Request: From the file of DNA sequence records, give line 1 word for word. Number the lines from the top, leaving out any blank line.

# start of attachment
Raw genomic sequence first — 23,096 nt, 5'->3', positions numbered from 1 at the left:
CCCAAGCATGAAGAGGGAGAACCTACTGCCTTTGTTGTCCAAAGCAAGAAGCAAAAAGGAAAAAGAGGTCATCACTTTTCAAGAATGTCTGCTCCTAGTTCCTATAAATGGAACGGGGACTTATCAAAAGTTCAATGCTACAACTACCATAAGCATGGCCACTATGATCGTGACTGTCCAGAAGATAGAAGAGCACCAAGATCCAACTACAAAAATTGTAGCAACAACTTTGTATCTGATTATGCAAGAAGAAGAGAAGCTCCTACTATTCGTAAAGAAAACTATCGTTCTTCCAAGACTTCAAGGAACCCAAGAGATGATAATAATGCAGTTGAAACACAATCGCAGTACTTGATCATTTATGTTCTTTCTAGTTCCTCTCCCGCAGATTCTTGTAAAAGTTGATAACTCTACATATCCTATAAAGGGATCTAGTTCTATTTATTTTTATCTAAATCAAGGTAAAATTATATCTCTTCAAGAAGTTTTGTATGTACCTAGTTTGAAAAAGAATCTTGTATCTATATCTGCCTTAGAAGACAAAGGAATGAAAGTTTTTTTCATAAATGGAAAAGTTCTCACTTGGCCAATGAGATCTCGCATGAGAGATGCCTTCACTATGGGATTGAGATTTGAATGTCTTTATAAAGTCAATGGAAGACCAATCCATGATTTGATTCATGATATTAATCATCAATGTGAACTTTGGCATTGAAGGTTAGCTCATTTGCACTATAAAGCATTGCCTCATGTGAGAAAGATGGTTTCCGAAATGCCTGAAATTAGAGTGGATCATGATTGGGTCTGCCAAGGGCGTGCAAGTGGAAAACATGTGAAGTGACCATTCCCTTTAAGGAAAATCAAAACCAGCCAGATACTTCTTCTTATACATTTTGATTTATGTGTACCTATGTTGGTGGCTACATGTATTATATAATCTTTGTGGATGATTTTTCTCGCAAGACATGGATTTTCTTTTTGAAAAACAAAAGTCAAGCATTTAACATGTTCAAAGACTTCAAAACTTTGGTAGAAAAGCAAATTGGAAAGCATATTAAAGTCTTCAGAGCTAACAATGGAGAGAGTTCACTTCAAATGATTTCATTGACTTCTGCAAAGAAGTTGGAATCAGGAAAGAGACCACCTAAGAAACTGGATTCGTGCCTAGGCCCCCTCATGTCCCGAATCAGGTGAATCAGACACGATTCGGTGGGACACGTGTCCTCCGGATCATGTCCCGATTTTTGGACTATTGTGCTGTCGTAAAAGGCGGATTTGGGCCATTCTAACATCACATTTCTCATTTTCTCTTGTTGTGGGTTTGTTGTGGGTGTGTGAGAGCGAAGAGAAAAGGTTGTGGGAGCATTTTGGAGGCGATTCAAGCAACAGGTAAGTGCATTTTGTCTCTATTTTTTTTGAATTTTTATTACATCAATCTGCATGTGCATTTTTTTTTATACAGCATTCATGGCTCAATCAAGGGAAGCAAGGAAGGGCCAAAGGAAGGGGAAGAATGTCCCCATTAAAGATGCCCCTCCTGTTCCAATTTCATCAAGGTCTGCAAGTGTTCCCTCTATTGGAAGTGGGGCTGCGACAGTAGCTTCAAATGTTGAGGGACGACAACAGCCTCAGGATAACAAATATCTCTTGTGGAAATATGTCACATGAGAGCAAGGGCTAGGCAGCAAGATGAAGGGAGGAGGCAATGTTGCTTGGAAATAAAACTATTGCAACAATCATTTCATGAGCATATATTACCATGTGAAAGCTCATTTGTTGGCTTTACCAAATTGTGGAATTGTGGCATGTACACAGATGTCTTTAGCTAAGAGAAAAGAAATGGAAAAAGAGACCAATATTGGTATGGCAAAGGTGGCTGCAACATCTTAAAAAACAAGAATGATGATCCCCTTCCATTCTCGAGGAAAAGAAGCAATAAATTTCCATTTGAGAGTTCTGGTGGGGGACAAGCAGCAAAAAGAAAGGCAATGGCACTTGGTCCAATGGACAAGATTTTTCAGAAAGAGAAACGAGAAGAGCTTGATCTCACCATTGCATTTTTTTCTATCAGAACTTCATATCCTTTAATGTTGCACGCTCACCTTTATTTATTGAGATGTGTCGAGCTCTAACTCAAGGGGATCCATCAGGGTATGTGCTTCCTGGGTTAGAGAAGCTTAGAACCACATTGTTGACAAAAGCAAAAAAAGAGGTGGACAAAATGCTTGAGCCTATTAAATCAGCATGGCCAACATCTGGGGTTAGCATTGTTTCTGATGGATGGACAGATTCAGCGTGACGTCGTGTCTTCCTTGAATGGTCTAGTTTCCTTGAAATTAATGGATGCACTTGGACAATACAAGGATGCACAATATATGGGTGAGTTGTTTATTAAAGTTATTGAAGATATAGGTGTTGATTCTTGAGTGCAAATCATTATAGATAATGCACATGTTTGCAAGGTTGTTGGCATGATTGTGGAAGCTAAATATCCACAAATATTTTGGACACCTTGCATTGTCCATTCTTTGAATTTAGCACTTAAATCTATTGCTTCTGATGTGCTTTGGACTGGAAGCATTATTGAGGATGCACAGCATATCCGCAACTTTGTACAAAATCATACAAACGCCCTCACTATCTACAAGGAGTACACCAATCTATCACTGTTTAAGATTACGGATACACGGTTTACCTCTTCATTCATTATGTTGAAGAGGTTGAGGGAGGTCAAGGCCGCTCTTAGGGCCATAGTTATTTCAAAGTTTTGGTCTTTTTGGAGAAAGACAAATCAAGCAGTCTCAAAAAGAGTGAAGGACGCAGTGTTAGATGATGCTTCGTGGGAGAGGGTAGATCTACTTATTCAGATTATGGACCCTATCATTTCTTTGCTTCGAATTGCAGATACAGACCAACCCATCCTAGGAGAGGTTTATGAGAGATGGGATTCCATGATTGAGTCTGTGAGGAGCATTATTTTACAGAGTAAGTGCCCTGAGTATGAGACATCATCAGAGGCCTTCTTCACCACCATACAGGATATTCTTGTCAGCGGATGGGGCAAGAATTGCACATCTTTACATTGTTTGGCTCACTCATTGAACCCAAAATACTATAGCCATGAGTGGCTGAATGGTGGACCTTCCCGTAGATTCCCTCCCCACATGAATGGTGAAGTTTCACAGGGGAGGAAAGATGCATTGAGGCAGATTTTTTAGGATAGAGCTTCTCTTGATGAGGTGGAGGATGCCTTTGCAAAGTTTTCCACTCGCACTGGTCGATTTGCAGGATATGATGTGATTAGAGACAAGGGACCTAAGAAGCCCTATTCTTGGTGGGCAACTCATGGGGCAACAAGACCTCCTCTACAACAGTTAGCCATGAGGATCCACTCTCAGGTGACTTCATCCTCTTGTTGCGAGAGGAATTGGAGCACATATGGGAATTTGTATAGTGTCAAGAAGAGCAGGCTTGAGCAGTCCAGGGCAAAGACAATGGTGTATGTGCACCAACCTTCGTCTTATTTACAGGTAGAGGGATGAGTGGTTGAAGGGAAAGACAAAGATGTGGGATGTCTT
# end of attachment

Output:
Raw genomic sequence first — 23,096 nt, 5'->3', positions numbered from 1 at the left: